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Cerebral palsy

Homeopathic Treatment of Cerebral Palsy

Cerebral palsy is a term which encompasses a set of neurological conditions that cause physical disability in human development - they affect the brain and nervous system. The word cerebral refers to the area in the brain that is affected, while palsy means complete or partial muscle paralysis, frequently accompanied by loss of sensation and uncontrollable body movements or tremors.

Cerebral palsy (CP) is a disorder that affects muscle tone, movement, and motor skills (the ability to move in a coordinated and purposeful way). CP is usually caused by brain damage that occurs before or during a child's birth, or during the first 3 to 5 years of a child's life.

Cerebral palsy is one of the most common congenital (existing before birth or at birth) disorders of childhood. About 500,000 children and adults of all ages in the United States have the condition.

Causes of Cerebral Palsy:

The exact causes of most cases of CP are unknown Cerebral palsy is caused by an abnormality or disruption in brain development, usually before a child is born. In many cases, the exact trigger of this abnormality isn't known. Factors that may lead to problems with brain development include:

  • Random mutations in genes that control brain development
  • Maternal infections that affect the developing fetus: Many are the result of problems during pregnancy in which the brain is either damaged or doesn't develop normally. This can be due to infections, maternal health problems, a genetic disorder, or something else that interferes with normal brain development. Problems during labor and delivery can cause CP in some cases. but this is the exception.
  • Fetal stroke, a disruption of blood supply to the developing brain
  • Lack of oxygen to the brain (asphyxia) related to difficult labor or delivery
  • Infant infections that cause inflammation in or around the brain
  • Traumatic head injury to an infant from a motor vehicle accident, fall or child abuse
  • Premature babies — particularly those who weigh less than 3.3 pounds (1,510 grams) — have a higher risk of CP than babies that are carried full-term, as are other low birth weight babies and multiple births, such as twins and triplets.
  • Brain damage in infancy or early childhood can also lead to CP. A baby or toddler might suffer this damage because of lead poisoning, bacterial meningitis, malnutrition, being shaken as an infant (shaken baby syndrome), or being in a car accident while not properly restrained.

 

Signs and symptoms:

Movement and coordination problems associated with cerebral palsy may include:

  • Variations in muscle tone — either too stiff or too floppy
  • Stiff muscles and exaggerated reflexes (spasticity)
  • Stiff muscles with normal reflexes (rigidity)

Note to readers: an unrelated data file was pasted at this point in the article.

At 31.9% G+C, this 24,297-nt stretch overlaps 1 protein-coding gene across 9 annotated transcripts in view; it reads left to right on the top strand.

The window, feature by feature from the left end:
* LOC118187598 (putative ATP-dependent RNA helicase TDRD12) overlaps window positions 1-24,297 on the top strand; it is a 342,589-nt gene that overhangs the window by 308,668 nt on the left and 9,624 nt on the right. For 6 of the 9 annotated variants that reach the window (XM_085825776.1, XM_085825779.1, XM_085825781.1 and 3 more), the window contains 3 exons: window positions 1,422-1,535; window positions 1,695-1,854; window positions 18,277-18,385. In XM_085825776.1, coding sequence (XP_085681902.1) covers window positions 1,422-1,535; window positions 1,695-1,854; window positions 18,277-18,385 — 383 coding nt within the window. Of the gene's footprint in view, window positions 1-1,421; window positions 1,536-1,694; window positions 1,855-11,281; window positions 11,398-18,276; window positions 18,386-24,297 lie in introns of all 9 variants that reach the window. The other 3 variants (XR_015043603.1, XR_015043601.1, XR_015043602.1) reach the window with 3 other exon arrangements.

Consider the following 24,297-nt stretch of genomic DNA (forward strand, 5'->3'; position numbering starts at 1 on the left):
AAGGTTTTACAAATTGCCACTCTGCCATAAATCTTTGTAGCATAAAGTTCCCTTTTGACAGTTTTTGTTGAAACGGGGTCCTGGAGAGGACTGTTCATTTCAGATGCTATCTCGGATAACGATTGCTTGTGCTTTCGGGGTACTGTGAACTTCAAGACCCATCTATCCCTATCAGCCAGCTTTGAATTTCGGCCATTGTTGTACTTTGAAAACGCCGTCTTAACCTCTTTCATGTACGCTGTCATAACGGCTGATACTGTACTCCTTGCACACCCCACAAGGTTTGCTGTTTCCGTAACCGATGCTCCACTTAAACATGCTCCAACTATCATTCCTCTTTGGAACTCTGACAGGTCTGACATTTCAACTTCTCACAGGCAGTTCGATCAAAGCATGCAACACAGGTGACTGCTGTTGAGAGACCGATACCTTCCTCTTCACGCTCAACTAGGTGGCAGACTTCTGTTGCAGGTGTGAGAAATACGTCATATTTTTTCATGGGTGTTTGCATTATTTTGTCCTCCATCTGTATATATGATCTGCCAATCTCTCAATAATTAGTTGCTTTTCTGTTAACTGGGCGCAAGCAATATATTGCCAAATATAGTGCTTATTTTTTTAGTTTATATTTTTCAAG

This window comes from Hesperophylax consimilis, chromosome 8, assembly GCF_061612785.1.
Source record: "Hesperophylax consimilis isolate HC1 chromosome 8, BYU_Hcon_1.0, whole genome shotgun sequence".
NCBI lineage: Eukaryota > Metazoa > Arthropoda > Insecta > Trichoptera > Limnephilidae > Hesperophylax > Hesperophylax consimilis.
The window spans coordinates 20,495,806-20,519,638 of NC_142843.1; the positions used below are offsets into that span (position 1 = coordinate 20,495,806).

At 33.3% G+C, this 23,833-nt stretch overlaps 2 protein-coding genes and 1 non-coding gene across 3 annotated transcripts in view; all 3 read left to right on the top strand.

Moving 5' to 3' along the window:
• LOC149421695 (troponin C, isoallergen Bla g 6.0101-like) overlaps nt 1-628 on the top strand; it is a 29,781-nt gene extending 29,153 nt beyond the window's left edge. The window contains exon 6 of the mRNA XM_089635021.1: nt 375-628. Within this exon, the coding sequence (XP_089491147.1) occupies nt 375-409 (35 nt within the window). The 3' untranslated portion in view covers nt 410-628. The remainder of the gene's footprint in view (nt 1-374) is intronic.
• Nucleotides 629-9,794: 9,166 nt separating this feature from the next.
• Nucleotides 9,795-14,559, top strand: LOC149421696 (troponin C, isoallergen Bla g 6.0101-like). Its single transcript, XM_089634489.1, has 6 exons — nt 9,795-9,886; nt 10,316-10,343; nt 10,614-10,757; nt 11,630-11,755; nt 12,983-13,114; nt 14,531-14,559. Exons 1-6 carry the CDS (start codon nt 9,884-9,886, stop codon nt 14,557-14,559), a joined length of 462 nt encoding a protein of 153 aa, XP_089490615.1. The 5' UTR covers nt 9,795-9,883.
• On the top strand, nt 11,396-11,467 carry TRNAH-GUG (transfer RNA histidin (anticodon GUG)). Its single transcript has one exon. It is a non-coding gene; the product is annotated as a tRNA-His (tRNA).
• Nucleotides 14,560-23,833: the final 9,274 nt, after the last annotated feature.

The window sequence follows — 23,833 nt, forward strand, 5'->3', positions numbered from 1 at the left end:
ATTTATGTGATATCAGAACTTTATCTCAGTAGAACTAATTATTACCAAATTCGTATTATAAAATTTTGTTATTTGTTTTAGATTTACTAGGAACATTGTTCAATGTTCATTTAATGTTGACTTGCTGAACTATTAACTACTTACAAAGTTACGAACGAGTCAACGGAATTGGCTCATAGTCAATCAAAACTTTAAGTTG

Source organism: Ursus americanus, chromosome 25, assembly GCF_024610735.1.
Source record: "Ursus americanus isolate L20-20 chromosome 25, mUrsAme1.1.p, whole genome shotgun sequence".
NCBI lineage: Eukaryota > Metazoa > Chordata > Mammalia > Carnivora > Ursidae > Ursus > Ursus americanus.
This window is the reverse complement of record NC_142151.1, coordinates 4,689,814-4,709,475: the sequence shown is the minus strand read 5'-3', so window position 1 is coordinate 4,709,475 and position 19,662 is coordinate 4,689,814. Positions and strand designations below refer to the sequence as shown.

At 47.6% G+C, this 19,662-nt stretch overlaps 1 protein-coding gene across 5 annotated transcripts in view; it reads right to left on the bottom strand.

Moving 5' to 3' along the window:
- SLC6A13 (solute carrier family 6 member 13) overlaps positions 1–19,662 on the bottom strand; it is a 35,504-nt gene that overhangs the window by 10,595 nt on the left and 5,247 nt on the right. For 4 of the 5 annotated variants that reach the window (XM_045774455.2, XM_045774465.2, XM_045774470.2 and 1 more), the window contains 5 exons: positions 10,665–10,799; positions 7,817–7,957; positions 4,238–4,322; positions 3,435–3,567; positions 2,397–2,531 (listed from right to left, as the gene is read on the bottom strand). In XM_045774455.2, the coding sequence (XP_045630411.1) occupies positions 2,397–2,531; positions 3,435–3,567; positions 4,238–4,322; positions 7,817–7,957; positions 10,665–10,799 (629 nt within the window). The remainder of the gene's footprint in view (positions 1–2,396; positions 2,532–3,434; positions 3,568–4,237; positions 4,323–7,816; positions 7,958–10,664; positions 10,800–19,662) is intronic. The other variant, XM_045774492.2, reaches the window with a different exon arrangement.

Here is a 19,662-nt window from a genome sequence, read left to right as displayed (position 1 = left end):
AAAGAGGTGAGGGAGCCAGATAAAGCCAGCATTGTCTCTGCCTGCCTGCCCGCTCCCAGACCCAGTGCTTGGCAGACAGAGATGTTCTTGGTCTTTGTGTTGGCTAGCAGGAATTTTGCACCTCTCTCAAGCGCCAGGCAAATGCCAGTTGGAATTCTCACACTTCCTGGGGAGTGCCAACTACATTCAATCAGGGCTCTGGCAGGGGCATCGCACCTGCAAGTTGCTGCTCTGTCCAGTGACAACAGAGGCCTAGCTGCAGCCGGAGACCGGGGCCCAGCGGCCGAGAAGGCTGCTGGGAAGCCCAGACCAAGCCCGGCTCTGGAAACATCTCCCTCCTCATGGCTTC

• Lack of muscle coordination (ataxia)
  • Tremors or involuntary movements
  • Slow, writhing movements (athetosis)
  • Delays in reaching motor skills milestones, such as pushing up on arms, sitting up alone or crawling
  • Favoring one side of the body, such as reaching with only one hand or dragging a leg while crawling
  • Difficulty walking, such as walking on toes, a crouched gait, a scissors-like gait with knees crossing or a wide gait
  • Excessive drooling or difficulty with swallowing
  • Difficulty with sucking or eating
  • Delays in speech development or difficulty speaking
  • Difficulty with precise motions, such as picking up a crayon or spoon
  • The disability associated with cerebral palsy may be limited primarily to one limb or one side of the body, or it may affect the whole body. The brain injury causing cerebral palsy doesn't change with time, so the symptoms usually don't worsen with age, although the shortening of muscles and muscle rigidity may worsen if not treated aggressively.

Other neurological problems:

Brain abnormalities associated with cerebral palsy may also contribute to other neurological problems. People with cerebral palsy may also have:

  • Difficulty with vision and hearing
  • Intellectual disabilities or mental retardation
  • Seizures
  • Abnormal touch or pain perceptions
  • Dental problems
  • Urinary incontinence

Types of Cerebral Palsy:

  • Spastic cerebral palsy
  1. Spastic hemiplegeia:

A child with spastic hemiplegeia will typically have spasticity (muscle stiffness) on one side of the body - usually just a hand and arm, but may also involve a leg. The side that is affected may not develop properly. The child may have speech problems. In the majority of cases intelligence is not affected. Some children will have seizures.

  1. 2. Spastic diplegia:

The lower limbs are affected, and there is no or little upper body spasticity. The child's leg and hip muscles are tight. Legs cross at the knees, making walking more difficult. The crossing of the legs when the child is upright is often referred to as scissoring.

  1. 3. Spastic quadriplegia:

The child's legs, arms, and body are affected. This is the severest from of spastic cerebral palsy. Children with this kind of cerebral palsy are more likely to have mental retardation. Walking and talking will be difficult. Some children have seizures.

Ataxic cerebral palsy: